Title: Where The Bees Make Honey
Developer: Wakefield Interactive
Publisher: Whitethorn Digital
Genre: Adventure, Story, Puzzle
Platform: Nintendo Switch
Age Rating: PEGI 12
Release Date: 17/10/19
Price: £7.99 – Rapid Reviews were very kindly provided with a review code for this title.
I’m not entirely sure how to introduce Where The Bees Make Honey; I really loved the look and feel you got from the trailer and there’s certainly a fair few different gameplay elements that feature here. You play as Sunny who is navigating the stormy waters of adult life. She longs to live out her childhood dreams and be that carefree again; here’s when you, the player, steps in.
You will play through different scenes of Sunny’s life as a child. Very brief scenes, but scenes none the less. None of them really equate to giving you a meaningful conclusion at the end though which is one of the problems I found once I’d finished the story. At some points, you’ll be playing from a first-person viewpoint and others its an isometric 3D puzzler, they even throw in some top-down and side-scrolling elements! So it’s nothing if not varied. This is kind of where the fun stops.
It feels very promising at the beginning and the way the story is told is very sweet but the presentation is pretty slapdash. It looks glitchy and the environments are barren in terms of texture. The physical element of controlling your character and moving between varying elevations across the isometric puzzle sections can be infuriating as well. Sometimes Sunny will walk through a wall, a platform or underneath parts of the environment she shouldn’t be able to. The only action she can perform is a small jump and this rarely comes in handy outside of the puzzle sections.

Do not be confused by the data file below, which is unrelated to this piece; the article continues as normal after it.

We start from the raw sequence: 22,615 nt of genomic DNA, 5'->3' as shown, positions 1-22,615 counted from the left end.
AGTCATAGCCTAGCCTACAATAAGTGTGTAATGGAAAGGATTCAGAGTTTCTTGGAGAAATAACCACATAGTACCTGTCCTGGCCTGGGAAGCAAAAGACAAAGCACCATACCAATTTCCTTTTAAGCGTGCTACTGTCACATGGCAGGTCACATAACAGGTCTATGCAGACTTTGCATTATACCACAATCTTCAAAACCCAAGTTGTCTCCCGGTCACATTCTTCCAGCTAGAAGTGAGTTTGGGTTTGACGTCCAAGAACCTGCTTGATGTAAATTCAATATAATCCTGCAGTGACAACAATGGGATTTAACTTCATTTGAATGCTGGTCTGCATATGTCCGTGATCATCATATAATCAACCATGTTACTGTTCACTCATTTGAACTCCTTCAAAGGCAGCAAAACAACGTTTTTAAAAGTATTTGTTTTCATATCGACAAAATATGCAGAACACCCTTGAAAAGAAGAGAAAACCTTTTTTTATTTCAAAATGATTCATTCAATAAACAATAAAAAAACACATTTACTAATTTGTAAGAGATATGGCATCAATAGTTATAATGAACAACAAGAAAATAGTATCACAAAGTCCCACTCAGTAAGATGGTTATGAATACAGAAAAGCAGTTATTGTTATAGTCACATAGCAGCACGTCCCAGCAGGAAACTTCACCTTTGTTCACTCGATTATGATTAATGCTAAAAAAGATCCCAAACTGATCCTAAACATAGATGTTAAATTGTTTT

As I said there are different forms of gameplay in Where The Bees Make Honey. In the 3D environments, you’re usually just walking from one end of the screen to the other whilst Sunny gives you some of her innermost thoughts. If you’ve played What Remains of Edith Finch (look it up if you’ve not – it’s something special) then it feels somewhat familiar and presents the story in a similar way. Just on a much smaller budget. Then the isometrics puzzle sections have you collecting three small honeycomb pieces, by rotating the camera it will change your perspective and some of the environmental features. For example, a platform may rise or fall or an entrance may become open or sealed. That sort of thing. These are probably the better parts of the game but are let down by clunky physics, unfortunately.
Then there’s the incredibly small run time, it’ll take you no more than an hour and a half to get through the game and it feels way too short. I’m not usually one to bring it up but when the rest of it lets you down every step of the way, I was hoping for one saving grace. But unfortunately not. You’ll be done before you know it. With no real conclusion as to what the memories mean or when you wander through a very abstract section playing as a small brown rabbit in a field. I just felt like there could have been more they did with it and the execution could have been a lot better given the style that Wakefield Interactive has gone with. It’s like the “hipster” genre of gaming but done badly.
There really isn’t any reason to pick up this game. An abstract, narrative adventure with no conclusion, dull environments and stagnant gameplay. Avoid this at all costs.